As I’m sure many of you are aware by now, NASA’s New Horizon spacecraft will finally be completing its flyby of the ex-planet Pluto today, gathering images and data that have been unachievable up until now.
This is ground-breaking work, and will mean that, once and for all, all nine of the original planets will have been visited by a space probe. This will allow NASA to finally complete the initial reconnaissance of the solar system. The probe will also venture into the mostly unknown Kuiper Belt, and will send back valuable and never before accessed information about the outskirts of our solar system in upcoming years. New Horizon has already begun teaching us about Pluto, with a new, larger diameter for the dwarf planet being measured yesterday.
Once the probe is just 12,500 km from Pluto’s surface (around midday today GMT), it will be able to capture images never seen before, but the massive distance between us and Pluto means that it will be 00:53 GMT before they are received on Earth. This means for a very anxious wait to see if New Horizon has been successful in this very long-awaited and significant task.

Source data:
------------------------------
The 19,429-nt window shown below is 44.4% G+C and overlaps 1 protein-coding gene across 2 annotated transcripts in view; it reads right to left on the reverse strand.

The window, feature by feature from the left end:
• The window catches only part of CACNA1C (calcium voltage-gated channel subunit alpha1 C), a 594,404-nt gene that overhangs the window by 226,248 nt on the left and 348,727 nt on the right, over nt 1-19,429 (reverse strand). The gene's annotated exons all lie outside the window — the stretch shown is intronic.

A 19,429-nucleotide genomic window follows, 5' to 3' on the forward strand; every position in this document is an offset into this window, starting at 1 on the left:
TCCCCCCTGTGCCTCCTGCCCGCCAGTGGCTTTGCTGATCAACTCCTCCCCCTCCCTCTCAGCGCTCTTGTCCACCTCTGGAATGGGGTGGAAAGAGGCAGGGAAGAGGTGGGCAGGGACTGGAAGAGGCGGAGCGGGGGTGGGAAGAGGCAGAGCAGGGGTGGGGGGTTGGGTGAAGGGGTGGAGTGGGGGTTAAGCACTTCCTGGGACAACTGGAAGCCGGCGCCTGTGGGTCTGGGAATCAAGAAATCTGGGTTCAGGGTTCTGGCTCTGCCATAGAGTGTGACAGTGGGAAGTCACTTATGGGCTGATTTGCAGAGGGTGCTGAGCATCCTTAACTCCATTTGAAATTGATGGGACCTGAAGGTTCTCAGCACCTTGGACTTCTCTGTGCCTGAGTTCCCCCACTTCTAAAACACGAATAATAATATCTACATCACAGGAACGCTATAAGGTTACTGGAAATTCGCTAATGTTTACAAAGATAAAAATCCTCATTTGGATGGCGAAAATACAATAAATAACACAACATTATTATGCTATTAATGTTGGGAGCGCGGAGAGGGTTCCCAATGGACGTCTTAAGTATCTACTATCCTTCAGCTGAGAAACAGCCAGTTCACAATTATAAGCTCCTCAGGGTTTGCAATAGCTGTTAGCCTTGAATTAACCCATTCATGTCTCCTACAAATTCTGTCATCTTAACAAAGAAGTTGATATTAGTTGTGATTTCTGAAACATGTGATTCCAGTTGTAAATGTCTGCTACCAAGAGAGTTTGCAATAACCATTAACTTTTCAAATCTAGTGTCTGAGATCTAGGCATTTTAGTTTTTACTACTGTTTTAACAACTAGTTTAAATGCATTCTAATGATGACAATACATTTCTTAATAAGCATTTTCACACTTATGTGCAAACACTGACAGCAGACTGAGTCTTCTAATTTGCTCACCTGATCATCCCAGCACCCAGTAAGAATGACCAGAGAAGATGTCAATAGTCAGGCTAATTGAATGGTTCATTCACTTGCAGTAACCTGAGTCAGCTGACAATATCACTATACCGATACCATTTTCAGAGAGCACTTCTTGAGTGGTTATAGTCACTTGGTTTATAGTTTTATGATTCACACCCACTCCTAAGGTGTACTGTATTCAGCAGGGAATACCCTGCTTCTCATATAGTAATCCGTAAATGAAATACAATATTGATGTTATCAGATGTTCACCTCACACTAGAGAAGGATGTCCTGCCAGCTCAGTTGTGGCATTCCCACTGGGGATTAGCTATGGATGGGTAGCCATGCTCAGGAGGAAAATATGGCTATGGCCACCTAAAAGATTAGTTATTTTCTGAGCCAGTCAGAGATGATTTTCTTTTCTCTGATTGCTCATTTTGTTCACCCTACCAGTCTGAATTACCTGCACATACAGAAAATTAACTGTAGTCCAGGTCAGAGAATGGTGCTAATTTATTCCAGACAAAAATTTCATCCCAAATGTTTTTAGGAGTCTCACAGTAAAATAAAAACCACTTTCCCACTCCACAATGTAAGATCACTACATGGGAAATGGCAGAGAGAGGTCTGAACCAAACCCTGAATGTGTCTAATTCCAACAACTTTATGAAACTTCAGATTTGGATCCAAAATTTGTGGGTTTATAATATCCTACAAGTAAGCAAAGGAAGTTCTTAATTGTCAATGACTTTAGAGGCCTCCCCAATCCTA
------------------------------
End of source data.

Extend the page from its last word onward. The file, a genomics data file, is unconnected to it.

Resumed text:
So far, New Horizon is working well and is on track for the flyby, but we are all still on tenterhooks, as there is a chance the spacecraft could be damaged by ice debris or miss its intended target and lose this amazing opportunity to capture Pluto closer than ever possible before.
It’s certainly an exciting day for scientists everywhere, and I personally cannot wait to see the outcome.
You can watch the flyby live from NASA here.
You can also find out more about the New Horizons mission, including instrument details. on the NASA website here.